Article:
Southern Methodist University has passed the halfway point in the largest fundraising effort in its history.
The $750 million campaign is called “SMU Unbridled: The Second Century.”
President R. Gerald Turner says that more than $385 million, or 51 percent of the goal, has been raised or pledged after a two-year quiet phase and one year of the campaign’s public phase, which began Sept. 12, 2008.
He made the announcement Friday at the fall meeting of the SMU board of trustees.
The campaign seeks endowment in three areas:
• $200 million for Student Quality, including scholarships for top students, leadership development programs, expanded opportunities to study abroad and increased graduate student support.
• $350 million for Faculty and Academic Excellence, including endowments for academic positions and departments, research and graduate programs.
Campaign gifts have provided 12 new academic positions, making a total of 74 substantially endowed positions. SMU has a full-time faculty of more than 600.
• $200 million for the Campus Experience, including residential facilities, student services in areas such as health care and career placement, and enhanced competitiveness in athletic programs.
The quiet phase traditionally brings in the biggest chunk of contributions in the shortest time because it targets the school’s most loyal, wealthiest supporters. In this case, it racked up $317 million.
Turner said that the largest commitments to date are:
• $35 million from Nancy Ann Hunter Hunt and Ray L. Hunt to buy property for campus development and an academic project to be determined.
• $33 million from the Meadows Foundation for the Meadows Museum and Meadows School of the Arts.
• $21.7 million from Roy M. Huffington of Houston, who died last year, to provide scholarships and faculty support and to endow the Roy M. Huffington Department of Earth Sciences in Dedman College.
• $20 million from Annette Caldwell Simmons and Harold C. Simmons to endow programs and provide facilities for the Annette Caldwell Simmons School of Education and Human Development.
• $12.6 million from the W.W. Caruth Jr. Fund of Communities Foundation of Texas to endow the Caruth Institute for Engineering Education and for a new Caruth Hall in the School of Engineering
To date, 55 donors have given $1 million or more to the campaign, which coincides with the centennial of the university’s founding in 1911 and opening in 1915.
“The strong start of our Second Century campaign has enabled our momentum to continue even during this uncertain economy,” Turner said.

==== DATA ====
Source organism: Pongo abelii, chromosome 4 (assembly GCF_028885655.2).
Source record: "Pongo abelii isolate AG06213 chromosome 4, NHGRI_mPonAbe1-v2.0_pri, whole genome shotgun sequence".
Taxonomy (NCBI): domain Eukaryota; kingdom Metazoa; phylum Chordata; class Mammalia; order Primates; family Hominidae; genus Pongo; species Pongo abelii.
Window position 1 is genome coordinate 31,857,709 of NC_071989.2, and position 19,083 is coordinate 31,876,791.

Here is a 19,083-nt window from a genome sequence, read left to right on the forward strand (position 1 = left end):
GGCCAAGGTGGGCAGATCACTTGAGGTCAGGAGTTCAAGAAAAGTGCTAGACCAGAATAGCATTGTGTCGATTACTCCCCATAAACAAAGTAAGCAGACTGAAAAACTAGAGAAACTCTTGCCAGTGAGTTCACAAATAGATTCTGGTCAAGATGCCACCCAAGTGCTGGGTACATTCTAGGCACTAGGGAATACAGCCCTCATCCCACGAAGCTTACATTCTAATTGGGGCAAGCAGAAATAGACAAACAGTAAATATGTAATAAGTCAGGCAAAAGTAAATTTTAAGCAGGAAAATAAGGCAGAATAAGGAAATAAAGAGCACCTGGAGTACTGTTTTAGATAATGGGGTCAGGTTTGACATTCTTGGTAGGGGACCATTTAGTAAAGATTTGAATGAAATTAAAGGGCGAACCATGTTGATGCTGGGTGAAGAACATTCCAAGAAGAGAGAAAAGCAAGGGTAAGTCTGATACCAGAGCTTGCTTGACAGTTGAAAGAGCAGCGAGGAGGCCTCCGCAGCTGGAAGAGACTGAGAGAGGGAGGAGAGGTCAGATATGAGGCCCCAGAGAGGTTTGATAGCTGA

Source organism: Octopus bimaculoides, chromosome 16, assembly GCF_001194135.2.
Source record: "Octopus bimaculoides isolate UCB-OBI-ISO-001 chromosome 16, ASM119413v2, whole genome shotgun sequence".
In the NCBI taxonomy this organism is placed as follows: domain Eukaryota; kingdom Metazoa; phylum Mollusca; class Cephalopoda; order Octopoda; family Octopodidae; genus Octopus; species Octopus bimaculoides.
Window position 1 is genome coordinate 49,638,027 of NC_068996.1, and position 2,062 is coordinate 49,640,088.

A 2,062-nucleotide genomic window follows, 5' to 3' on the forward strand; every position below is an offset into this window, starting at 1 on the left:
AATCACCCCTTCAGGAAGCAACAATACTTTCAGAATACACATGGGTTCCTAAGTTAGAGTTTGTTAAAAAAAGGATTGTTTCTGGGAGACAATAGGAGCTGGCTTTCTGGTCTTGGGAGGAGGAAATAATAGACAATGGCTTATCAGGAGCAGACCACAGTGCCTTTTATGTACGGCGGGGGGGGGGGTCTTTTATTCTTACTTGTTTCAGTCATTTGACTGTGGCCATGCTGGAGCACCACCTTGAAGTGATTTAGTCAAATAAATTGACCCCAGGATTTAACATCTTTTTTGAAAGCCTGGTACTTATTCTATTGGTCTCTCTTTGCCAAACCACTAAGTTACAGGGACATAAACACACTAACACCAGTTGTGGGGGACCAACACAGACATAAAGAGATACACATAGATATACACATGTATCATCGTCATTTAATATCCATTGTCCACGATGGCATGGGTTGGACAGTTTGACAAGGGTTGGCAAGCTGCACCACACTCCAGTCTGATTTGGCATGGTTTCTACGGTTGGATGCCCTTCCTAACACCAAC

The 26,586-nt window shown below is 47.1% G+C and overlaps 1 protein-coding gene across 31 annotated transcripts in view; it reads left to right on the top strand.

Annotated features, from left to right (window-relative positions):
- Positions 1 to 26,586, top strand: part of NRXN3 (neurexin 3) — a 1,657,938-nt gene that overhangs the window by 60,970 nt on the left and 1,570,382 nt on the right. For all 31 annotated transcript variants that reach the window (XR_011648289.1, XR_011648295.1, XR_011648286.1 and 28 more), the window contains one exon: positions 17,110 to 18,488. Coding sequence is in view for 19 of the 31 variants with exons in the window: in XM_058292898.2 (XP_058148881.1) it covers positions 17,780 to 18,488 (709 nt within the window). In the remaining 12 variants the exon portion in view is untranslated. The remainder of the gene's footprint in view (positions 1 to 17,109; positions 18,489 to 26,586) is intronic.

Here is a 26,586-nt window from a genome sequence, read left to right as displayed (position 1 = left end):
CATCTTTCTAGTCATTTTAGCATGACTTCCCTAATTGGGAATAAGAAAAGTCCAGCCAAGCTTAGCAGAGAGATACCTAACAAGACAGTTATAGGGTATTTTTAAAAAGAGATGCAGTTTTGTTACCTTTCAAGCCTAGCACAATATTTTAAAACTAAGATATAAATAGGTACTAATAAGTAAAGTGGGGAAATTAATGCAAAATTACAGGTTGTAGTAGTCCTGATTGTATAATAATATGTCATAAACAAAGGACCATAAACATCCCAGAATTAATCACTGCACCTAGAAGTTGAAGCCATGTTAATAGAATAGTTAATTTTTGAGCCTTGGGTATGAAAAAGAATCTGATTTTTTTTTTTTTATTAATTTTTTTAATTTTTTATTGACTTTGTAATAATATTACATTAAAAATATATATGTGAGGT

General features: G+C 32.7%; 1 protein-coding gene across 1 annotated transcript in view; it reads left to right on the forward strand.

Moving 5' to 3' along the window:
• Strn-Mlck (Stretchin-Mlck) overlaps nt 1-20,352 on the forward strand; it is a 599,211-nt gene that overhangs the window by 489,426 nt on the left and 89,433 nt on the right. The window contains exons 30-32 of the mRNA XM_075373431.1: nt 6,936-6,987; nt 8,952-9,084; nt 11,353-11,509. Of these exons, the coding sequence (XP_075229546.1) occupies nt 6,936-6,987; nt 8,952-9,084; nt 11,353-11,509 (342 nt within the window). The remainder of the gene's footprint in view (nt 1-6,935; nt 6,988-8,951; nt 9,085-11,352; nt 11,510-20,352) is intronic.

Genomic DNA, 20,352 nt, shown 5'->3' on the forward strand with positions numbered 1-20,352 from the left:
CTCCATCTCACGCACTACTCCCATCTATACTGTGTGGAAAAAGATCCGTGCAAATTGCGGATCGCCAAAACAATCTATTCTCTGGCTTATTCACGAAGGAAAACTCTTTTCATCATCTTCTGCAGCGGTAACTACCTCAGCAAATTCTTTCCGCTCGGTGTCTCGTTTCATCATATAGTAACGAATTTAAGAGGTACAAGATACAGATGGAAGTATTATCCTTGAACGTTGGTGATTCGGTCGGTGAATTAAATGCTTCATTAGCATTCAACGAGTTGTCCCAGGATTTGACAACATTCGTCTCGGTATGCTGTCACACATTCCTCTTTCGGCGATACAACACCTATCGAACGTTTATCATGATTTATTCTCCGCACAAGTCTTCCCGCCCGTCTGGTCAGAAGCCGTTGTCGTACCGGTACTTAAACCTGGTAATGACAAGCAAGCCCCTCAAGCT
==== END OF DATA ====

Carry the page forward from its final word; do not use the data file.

“Our donors have rallied around the goal of accelerating our advancement among the premier universities in the nation. They want to make it possible for high-achieving students to attend SMU, be inspired by our talented faculty and develop as leaders through a unique campus experience.”
To date, SMU’s Second Century campaign has provided funds for 185 new scholarships; 12 new endowed academic positions; 11 new academic institutes, centers and other academic initiatives; support for two schools and one academic department; and 11 new or renovated facilities.
New scholarship programs include the Edwin L. Cox BBA Scholars, in Cox School of Business; Meadows Scholars, in Meadows School of the Arts; Dedman Scholars, in Dedman College of Humanities and Sciences; and Palmer Scholars, in the Bobby B. Lyle School of Engineering.
Support for international students includes an expanded Sohmen Chinese Scholars Program, which enables Chinese lawyers to pursue post-graduate study in Dedman School of Law.
Among new endowed academic positions are the Judge James Noel Deanship and Professorship in Dedman School of Law, the Leon Simmons Deanship in the Simmons School of Education and Human Development, the Texas Instruments Distinguished Chair and Director of the Caruth Institute for Engineering Education and the Bobby B. Lyle Professorship in Leadership and Global Entrepreneurship in Lyle School of Engineering.
A 15-member Campaign Leadership Council is headed by convening co-chair Gerald J. Ford and co-chairs Ruth Collins Sharp Altshuler, Ray L. Hunt, Caren H. Prothro and Carl Sewell, chair of the SMU board of trustees.
Other members of the Leadership Council are Michael M. Boone, Linda Pitts Custard, Robert H. Dedman Jr., Milledge A. Hart III, Gene C. Jones, Jeanne L. Phillips and John C. Tolleson, all of Dallas; Gary T. Crum of Houston; and Richard Ware of Amarillo. Turner is an ex officio member.
SMU’s last campaign, which ran from 1997-2002, raised $542 million, surpassing its initial goal of $300 million.